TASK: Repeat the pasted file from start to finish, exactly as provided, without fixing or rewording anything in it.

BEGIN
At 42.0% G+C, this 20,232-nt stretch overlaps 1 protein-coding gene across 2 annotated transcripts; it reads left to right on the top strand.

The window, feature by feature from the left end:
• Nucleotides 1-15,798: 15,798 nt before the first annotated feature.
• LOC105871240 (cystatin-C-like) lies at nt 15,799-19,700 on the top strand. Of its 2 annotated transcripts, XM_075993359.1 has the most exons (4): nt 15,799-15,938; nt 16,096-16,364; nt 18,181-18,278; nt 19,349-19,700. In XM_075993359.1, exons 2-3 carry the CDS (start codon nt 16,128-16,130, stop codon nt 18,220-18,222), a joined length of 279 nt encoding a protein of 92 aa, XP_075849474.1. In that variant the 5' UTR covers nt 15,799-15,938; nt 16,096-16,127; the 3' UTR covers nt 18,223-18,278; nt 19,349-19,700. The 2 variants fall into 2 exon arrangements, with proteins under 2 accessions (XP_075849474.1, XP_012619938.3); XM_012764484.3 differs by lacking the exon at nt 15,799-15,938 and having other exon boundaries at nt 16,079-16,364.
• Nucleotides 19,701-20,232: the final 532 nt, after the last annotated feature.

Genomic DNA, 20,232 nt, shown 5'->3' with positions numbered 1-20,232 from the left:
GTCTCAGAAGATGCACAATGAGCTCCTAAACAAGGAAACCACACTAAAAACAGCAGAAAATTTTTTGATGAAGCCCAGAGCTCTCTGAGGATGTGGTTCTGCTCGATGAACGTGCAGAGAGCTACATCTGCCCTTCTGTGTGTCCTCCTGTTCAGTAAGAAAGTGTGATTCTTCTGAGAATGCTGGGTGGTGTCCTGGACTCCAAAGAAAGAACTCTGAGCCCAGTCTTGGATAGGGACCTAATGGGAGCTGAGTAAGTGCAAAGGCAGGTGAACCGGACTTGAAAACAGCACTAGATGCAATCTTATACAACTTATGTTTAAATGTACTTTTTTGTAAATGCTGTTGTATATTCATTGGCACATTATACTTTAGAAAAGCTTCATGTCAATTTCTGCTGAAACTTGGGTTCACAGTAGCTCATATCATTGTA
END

At 42.0% G+C, this 20,232-nt stretch overlaps 1 protein-coding gene across 2 annotated transcripts; it reads left to right on the top strand.

The window, feature by feature from the left end:
• Nucleotides 1-15,798: 15,798 nt before the first annotated feature.
• LOC105871240 (cystatin-C-like) lies at nt 15,799-19,700 on the top strand. Of its 2 annotated transcripts, XM_075993359.1 has the most exons (4): nt 15,799-15,938; nt 16,096-16,364; nt 18,181-18,278; nt 19,349-19,700. In XM_075993359.1, exons 2-3 carry the CDS (start codon nt 16,128-16,130, stop codon nt 18,220-18,222), a joined length of 279 nt encoding a protein of 92 aa, XP_075849474.1. In that variant the 5' UTR covers nt 15,799-15,938; nt 16,096-16,127; the 3' UTR covers nt 18,223-18,278; nt 19,349-19,700. The 2 variants fall into 2 exon arrangements, with proteins under 2 accessions (XP_075849474.1, XP_012619938.3); XM_012764484.3 differs by lacking the exon at nt 15,799-15,938 and having other exon boundaries at nt 16,079-16,364.
• Nucleotides 19,701-20,232: the final 532 nt, after the last annotated feature.

Genomic DNA, 20,232 nt, shown 5'->3' with positions numbered 1-20,232 from the left:
GTCTCAGAAGATGCACAATGAGCTCCTAAACAAGGAAACCACACTAAAAACAGCAGAAAATTTTTTGATGAAGCCCAGAGCTCTCTGAGGATGTGGTTCTGCTCGATGAACGTGCAGAGAGCTACATCTGCCCTTCTGTGTGTCCTCCTGTTCAGTAAGAAAGTGTGATTCTTCTGAGAATGCTGGGTGGTGTCCTGGACTCCAAAGAAAGAACTCTGAGCCCAGTCTTGGATAGGGACCTAATGGGAGCTGAGTAAGTGCAAAGGCAGGTGAACCGGACTTGAAAACAGCACTAGATGCAATCTTATACAACTTATGTTTAAATGTACTTTTTTGTAAATGCTGTTGTATATTCATTGGCACATTATACTTTAGAAAAGCTTCATGTCAATTTCTGCTGAAACTTGGGTTCACAGTAGCTCATATCATTGTA